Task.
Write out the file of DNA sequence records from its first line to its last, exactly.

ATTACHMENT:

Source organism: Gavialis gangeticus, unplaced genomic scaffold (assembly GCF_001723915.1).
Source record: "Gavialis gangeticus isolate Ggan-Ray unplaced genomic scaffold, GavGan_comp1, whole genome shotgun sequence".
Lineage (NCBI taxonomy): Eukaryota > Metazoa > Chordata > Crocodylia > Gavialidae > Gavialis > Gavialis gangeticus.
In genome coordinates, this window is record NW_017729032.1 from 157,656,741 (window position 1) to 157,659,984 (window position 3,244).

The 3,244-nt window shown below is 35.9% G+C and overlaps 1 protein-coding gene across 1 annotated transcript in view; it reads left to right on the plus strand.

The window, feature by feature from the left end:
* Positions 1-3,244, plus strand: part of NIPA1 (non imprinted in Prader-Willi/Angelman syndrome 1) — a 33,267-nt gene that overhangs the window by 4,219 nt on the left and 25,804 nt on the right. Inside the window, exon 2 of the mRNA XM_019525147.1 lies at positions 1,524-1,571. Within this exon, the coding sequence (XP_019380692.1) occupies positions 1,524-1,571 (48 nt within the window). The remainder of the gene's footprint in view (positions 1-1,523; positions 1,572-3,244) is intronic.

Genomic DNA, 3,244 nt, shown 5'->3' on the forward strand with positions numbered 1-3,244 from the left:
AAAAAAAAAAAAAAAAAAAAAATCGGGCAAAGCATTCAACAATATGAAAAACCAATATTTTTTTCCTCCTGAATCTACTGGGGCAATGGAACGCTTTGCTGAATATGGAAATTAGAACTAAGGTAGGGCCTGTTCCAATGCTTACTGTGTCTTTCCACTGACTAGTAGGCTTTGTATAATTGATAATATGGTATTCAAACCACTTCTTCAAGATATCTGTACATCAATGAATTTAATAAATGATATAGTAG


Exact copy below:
Source organism: Gavialis gangeticus, unplaced genomic scaffold (assembly GCF_001723915.1).
Source record: "Gavialis gangeticus isolate Ggan-Ray unplaced genomic scaffold, GavGan_comp1, whole genome shotgun sequence".
Lineage (NCBI taxonomy): Eukaryota > Metazoa > Chordata > Crocodylia > Gavialidae > Gavialis > Gavialis gangeticus.
In genome coordinates, this window is record NW_017729032.1 from 157,656,741 (window position 1) to 157,659,984 (window position 3,244).

The 3,244-nt window shown below is 35.9% G+C and overlaps 1 protein-coding gene across 1 annotated transcript in view; it reads left to right on the plus strand.

The window, feature by feature from the left end:
* Positions 1-3,244, plus strand: part of NIPA1 (non imprinted in Prader-Willi/Angelman syndrome 1) — a 33,267-nt gene that overhangs the window by 4,219 nt on the left and 25,804 nt on the right. Inside the window, exon 2 of the mRNA XM_019525147.1 lies at positions 1,524-1,571. Within this exon, the coding sequence (XP_019380692.1) occupies positions 1,524-1,571 (48 nt within the window). The remainder of the gene's footprint in view (positions 1-1,523; positions 1,572-3,244) is intronic.

Genomic DNA, 3,244 nt, shown 5'->3' on the forward strand with positions numbered 1-3,244 from the left:
AAAAAAAAAAAAAAAAAAAAAATCGGGCAAAGCATTCAACAATATGAAAAACCAATATTTTTTTCCTCCTGAATCTACTGGGGCAATGGAACGCTTTGCTGAATATGGAAATTAGAACTAAGGTAGGGCCTGTTCCAATGCTTACTGTGTCTTTCCACTGACTAGTAGGCTTTGTATAATTGATAATATGGTATTCAAACCACTTCTTCAAGATATCTGTACATCAATGAATTTAATAAATGATATAGTAG